Somewhere between 2 and 4 AM, I am jolted from sleep. I think about the Earth in crisis. I wonder how we are supposed to hold it all together—the world, that is. I call this time my witching hour.
I am an American. I’m also a journalist who is lucky enough to travel for a living, and blessed to be succeeding at it. I get to sojourn to some pretty posh places, and explore spectacular destinations. I am free to follow my dreams, yet painfully aware how rare that freedom is for many.
As worlds collide, and as I experience our globe as a writer, I often run into things that haunt me. There was the time I came across a poached rhino carcass, and the time I saw malnourished children sitting on a dirt road all alone crying for their mom. I’ve seen sex traffickers at a truck stop on the Namibia-Zambia-Botswana tri-point border— the women holding babies, waiting for the next John to pick them from a line-up. Sad empty eyes, that’s what I remember most.
These things hurt my heart. Scenes I cannot erase, and wish I had not witnessed. They stay with me always. Imbedded in my mind, deep into my soul, these are the horrible excerpts that keep me awake at night.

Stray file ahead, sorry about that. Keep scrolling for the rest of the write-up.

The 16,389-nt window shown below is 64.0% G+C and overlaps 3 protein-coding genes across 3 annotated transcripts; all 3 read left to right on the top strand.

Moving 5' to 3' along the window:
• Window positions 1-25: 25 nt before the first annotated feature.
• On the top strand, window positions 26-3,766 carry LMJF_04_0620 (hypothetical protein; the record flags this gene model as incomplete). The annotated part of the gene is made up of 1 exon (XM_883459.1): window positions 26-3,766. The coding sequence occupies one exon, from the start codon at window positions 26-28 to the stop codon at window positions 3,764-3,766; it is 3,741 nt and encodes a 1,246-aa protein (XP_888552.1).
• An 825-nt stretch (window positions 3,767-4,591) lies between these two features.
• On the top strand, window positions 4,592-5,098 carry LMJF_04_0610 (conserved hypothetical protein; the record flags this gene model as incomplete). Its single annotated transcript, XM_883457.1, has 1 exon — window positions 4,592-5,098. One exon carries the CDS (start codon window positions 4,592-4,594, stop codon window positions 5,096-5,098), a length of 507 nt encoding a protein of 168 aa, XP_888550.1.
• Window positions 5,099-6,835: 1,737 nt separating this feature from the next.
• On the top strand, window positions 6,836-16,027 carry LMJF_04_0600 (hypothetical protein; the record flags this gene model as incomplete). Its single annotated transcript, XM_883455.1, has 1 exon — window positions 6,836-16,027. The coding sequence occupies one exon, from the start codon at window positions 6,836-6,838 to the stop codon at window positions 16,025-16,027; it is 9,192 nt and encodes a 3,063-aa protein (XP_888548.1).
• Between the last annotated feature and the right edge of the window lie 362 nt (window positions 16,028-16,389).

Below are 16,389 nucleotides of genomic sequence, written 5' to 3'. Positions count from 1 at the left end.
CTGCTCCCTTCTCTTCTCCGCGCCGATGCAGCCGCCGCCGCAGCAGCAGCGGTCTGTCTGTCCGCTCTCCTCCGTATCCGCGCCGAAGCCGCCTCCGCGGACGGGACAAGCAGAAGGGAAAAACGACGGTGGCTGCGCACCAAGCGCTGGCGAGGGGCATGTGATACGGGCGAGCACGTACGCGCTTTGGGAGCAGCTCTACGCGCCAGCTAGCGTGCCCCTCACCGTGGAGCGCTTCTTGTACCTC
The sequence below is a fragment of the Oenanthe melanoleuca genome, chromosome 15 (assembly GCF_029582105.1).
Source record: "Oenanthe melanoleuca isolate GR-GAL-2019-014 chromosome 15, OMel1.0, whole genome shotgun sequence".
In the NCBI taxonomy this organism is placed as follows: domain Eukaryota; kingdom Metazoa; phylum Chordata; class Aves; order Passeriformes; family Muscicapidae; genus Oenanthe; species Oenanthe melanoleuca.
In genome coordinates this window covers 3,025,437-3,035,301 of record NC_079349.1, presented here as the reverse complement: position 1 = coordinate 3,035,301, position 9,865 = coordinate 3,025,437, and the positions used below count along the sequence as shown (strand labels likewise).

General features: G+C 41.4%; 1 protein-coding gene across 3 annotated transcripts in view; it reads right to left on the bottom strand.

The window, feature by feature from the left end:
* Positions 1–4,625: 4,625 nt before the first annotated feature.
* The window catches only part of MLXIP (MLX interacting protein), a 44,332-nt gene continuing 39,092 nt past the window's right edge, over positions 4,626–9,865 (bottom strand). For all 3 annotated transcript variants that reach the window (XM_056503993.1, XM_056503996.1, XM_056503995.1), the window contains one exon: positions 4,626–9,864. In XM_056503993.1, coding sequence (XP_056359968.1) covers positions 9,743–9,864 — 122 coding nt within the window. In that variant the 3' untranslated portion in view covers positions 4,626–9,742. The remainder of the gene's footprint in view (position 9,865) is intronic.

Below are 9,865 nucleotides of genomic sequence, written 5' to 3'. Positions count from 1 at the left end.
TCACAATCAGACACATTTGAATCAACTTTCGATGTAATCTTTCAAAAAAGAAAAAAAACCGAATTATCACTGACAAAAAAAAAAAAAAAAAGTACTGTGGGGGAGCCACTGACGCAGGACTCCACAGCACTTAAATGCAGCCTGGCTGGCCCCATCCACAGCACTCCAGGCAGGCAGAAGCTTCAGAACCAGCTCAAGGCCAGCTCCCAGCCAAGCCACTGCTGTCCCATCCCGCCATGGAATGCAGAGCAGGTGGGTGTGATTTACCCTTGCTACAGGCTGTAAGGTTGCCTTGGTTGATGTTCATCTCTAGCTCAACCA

I’ve seen desperation in these other countries, and greed, and a lack of education. I’ve seen how the unlucky live.
So, I ponder nightly what it is, this “American life” I am lucky enough to lead.
I believe it is freedom.
As Americans we simply have it. At birth, we’re given it without having to do anything to have earned it. That’s pretty amazing.
Freedom takes on a different meaning for everyone. Some say money is freedom and dream of it, while some who have financial independence find themselves more restricted.
Either way, debating about it, that’s freedom.
Traveling is freedom, so is free speech. The Internet is freedom, opening up the opportunity to connect to those with and without freedom themselves.
Traveling and experiencing the world as others do enables understanding and empathy.
Freedom is one of those things we can easily take for granted without even knowing it. We wish it for the rest of the world, but rarely take the time to sit and think about it, until a national holiday or anniversary pops up to nudge us into remembering all who have fought and given their lives to protect it.
I say if there is ever a question as to what freedom really is, go travel. Explore outer regions and less-trekked areas. See the world and how other societies live. Traveling and experiencing the world as others do enables understanding and empathy. Meet people. Hear their stories. Share their tales, because in a way, you will be giving a voice to those who can’t tell their own stories.
Freedom is a pretty cool thing. It’s certainly worth fighting for.
And it's important that we never, ever forget what it means to have it.